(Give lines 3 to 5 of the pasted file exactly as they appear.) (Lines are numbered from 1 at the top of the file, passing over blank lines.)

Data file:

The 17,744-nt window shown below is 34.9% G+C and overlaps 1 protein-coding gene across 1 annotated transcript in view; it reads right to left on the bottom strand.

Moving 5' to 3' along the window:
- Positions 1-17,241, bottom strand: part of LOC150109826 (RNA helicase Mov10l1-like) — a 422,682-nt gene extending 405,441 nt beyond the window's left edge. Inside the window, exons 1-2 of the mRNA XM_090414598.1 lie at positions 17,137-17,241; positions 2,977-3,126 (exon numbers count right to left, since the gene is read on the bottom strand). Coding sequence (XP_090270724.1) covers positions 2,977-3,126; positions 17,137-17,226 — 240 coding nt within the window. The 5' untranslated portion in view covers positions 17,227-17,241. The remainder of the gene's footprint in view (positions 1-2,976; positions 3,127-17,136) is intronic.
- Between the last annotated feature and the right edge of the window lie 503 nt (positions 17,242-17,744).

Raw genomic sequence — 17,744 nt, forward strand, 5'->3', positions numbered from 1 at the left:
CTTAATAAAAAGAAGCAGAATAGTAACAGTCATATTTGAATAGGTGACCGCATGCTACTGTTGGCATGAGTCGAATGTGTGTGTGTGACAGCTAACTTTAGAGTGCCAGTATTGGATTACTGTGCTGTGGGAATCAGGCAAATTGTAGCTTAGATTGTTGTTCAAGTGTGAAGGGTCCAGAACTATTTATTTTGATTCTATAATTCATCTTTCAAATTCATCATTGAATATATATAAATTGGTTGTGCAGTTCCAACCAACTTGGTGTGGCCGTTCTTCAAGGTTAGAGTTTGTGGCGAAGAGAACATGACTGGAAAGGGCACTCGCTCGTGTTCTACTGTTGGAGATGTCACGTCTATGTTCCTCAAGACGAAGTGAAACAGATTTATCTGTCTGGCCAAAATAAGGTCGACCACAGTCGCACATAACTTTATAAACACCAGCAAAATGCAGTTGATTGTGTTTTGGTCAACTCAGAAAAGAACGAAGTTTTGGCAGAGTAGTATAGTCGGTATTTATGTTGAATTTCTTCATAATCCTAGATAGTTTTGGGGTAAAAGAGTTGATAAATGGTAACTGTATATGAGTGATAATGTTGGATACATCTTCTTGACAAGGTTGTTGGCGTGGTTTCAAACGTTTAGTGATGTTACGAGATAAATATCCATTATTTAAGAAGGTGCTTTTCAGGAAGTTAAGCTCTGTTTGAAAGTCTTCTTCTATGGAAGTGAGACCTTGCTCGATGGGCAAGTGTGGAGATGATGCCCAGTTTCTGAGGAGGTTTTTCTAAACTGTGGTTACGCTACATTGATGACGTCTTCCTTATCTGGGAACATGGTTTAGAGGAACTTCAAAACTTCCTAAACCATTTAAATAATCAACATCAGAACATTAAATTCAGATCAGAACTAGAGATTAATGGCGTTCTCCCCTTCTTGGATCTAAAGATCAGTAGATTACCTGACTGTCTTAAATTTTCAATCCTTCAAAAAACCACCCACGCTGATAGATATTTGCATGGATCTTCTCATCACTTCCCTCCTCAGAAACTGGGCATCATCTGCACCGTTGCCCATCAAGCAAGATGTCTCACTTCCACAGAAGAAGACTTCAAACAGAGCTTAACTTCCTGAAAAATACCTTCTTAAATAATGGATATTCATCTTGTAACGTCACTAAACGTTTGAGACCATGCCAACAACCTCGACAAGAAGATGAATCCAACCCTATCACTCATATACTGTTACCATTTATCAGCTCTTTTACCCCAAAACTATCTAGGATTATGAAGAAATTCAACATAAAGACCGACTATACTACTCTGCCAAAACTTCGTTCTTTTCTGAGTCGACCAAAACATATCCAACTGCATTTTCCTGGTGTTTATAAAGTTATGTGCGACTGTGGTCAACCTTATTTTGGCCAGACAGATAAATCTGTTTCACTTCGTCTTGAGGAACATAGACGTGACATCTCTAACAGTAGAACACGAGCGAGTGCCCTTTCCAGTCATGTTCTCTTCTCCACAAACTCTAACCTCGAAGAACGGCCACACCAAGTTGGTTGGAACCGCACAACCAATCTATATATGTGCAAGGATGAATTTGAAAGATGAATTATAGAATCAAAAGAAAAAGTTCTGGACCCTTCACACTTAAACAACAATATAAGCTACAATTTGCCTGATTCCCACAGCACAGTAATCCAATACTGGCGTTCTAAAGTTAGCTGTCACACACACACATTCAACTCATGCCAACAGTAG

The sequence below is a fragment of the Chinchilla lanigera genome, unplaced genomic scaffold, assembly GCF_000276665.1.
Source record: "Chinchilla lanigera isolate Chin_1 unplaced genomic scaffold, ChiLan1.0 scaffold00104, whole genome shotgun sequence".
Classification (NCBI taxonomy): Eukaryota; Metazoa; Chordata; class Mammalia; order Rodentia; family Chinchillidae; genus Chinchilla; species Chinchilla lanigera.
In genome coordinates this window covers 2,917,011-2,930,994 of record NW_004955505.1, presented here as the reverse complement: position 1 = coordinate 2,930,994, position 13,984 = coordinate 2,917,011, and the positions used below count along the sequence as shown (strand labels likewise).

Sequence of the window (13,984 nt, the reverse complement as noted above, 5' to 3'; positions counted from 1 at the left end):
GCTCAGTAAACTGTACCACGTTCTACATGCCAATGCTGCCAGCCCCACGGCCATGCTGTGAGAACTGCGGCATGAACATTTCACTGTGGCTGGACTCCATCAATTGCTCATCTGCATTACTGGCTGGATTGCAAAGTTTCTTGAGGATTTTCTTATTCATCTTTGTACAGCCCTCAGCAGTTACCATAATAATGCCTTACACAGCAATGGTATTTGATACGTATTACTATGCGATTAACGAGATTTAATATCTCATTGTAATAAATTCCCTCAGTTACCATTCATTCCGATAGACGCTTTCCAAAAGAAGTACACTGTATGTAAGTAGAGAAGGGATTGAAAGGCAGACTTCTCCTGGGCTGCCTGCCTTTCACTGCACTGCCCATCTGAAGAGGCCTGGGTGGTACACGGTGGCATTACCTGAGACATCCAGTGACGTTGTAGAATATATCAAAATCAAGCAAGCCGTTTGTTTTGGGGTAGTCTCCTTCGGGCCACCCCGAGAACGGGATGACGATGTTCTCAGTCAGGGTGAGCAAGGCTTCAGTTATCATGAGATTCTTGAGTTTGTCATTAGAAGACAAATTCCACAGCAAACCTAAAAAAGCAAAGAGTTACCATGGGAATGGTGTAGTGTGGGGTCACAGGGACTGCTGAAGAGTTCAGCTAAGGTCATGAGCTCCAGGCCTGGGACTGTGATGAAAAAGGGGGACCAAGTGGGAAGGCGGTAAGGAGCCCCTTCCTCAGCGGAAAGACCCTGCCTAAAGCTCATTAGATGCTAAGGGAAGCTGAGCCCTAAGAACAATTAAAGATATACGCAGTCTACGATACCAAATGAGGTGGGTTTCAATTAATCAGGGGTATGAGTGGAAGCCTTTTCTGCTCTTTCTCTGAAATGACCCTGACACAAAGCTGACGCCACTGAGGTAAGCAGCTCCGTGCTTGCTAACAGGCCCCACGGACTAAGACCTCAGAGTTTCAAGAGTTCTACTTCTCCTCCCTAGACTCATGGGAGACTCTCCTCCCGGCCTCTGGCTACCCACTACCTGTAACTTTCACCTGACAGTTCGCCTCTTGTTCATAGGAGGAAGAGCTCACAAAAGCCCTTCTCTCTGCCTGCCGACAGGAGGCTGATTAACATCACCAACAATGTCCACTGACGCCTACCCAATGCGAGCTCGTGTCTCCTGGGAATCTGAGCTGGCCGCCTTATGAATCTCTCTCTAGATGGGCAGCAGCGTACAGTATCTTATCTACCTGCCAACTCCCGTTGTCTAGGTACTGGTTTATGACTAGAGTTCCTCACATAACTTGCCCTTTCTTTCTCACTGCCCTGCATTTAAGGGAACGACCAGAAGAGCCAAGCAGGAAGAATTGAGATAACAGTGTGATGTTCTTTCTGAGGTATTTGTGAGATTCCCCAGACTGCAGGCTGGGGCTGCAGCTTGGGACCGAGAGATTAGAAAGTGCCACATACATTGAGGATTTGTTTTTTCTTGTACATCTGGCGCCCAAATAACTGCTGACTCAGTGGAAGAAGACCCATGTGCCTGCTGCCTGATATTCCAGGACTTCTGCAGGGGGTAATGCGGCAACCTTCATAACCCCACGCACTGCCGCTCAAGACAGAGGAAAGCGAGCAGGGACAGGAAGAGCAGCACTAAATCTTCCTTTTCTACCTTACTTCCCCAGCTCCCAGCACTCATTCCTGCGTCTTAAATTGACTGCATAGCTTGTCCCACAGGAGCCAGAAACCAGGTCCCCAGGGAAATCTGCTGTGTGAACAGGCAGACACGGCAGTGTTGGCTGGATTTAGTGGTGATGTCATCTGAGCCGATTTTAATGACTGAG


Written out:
- Positions 1-17,241, bottom strand: part of LOC150109826 (RNA helicase Mov10l1-like) — a 422,682-nt gene extending 405,441 nt beyond the window's left edge. Inside the window, exons 1-2 of the mRNA XM_090414598.1 lie at positions 17,137-17,241; positions 2,977-3,126 (exon numbers count right to left, since the gene is read on the bottom strand). Coding sequence (XP_090270724.1) covers positions 2,977-3,126; positions 17,137-17,226 — 240 coding nt within the window. The 5' untranslated portion in view covers positions 17,227-17,241. The remainder of the gene's footprint in view (positions 1-2,976; positions 3,127-17,136) is intronic.
- Between the last annotated feature and the right edge of the window lie 503 nt (positions 17,242-17,744).

Raw genomic sequence — 17,744 nt, forward strand, 5'->3', positions numbered from 1 at the left: